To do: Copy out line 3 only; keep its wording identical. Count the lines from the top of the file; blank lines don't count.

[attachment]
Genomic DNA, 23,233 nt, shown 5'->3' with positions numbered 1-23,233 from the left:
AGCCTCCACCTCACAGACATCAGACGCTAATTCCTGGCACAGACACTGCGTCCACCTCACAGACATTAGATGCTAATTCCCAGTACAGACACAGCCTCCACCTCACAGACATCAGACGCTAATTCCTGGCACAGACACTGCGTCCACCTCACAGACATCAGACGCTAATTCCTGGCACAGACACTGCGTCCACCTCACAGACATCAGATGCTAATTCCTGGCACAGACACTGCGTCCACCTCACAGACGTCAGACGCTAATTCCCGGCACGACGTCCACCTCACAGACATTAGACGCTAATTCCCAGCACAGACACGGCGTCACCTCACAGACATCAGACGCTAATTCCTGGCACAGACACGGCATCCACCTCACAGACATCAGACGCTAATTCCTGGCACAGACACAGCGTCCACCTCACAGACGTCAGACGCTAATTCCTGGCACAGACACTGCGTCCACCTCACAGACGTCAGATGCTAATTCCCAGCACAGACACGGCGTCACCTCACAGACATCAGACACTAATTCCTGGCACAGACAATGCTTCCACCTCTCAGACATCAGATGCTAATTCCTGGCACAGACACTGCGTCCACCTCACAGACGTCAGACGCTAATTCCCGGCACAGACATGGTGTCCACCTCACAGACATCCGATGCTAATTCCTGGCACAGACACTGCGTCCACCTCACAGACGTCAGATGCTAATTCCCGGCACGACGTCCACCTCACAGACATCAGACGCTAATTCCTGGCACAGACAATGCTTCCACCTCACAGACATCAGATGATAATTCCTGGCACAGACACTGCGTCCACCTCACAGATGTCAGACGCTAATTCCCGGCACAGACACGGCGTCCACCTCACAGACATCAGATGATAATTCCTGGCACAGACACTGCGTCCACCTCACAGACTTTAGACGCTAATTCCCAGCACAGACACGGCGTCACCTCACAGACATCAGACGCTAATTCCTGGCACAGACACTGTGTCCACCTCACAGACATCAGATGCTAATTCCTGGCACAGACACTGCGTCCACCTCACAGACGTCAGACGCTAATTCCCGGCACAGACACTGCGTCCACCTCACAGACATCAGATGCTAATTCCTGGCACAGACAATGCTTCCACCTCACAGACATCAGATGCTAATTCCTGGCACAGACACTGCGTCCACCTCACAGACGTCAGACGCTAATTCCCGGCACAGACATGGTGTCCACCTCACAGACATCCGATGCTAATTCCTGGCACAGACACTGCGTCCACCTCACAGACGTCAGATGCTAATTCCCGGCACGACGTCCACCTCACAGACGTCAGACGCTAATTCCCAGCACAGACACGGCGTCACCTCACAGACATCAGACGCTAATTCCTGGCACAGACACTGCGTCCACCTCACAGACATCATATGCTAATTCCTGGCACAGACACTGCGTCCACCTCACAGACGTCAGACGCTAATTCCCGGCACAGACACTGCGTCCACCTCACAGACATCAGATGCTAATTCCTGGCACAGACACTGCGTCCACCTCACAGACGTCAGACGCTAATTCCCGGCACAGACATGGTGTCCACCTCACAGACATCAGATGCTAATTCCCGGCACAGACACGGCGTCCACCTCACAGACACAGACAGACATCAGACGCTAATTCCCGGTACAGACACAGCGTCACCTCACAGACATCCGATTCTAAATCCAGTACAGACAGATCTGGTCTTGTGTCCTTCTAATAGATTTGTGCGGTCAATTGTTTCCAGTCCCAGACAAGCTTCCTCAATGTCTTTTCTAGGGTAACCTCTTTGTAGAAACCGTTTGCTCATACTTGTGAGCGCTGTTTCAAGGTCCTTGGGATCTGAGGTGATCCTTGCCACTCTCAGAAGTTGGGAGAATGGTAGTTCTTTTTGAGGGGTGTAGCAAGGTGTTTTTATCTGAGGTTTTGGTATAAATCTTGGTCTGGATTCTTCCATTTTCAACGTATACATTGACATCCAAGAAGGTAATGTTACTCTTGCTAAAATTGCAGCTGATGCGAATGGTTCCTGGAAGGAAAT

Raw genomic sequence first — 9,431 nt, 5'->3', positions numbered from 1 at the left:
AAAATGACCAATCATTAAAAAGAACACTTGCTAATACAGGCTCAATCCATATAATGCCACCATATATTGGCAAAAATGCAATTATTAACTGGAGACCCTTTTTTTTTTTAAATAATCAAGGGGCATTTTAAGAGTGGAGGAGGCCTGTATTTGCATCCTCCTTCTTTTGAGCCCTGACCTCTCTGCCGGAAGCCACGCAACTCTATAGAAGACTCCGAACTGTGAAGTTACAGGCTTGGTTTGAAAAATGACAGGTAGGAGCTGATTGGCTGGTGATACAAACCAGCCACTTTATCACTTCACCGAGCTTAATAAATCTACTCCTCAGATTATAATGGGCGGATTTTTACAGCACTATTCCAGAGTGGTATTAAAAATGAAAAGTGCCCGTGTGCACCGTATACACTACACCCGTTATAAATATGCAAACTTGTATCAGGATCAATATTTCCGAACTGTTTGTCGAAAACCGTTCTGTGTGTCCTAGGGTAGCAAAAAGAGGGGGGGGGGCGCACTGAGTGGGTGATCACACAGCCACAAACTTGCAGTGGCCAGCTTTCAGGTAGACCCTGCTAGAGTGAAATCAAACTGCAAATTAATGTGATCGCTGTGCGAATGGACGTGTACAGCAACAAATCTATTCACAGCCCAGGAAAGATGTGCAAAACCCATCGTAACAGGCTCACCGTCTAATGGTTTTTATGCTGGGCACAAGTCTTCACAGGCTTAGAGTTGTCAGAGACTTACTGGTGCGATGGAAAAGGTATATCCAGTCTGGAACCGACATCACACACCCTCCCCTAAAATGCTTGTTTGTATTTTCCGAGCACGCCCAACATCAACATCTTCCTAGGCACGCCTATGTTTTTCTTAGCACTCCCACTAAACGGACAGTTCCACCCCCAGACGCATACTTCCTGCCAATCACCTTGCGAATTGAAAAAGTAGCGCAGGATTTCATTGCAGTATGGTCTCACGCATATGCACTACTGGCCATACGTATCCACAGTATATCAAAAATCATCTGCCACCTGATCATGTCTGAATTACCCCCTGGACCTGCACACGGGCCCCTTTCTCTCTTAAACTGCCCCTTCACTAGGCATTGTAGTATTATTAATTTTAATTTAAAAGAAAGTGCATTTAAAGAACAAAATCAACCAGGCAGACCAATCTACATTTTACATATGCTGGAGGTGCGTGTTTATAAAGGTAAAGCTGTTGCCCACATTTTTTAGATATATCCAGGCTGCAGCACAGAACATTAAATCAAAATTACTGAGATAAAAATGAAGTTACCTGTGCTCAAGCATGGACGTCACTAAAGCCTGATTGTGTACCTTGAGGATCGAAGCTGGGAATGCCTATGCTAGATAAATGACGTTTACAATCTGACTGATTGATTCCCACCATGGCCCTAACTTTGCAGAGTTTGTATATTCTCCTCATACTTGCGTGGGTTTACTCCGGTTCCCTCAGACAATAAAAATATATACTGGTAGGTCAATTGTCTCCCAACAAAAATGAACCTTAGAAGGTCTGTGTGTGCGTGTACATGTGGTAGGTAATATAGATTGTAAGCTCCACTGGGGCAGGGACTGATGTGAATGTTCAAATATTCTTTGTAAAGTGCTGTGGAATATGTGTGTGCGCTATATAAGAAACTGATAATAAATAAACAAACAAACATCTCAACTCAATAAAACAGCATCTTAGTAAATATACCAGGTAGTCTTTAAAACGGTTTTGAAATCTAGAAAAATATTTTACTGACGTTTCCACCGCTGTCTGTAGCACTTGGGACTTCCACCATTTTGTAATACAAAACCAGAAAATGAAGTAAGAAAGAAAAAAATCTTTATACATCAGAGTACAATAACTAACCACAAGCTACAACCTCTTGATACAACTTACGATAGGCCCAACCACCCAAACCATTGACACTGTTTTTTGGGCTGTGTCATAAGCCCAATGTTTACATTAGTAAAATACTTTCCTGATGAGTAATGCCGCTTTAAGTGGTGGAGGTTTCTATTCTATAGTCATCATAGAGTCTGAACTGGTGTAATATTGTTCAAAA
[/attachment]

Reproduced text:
Raw genomic sequence first — 9,431 nt, 5'->3', positions numbered from 1 at the left: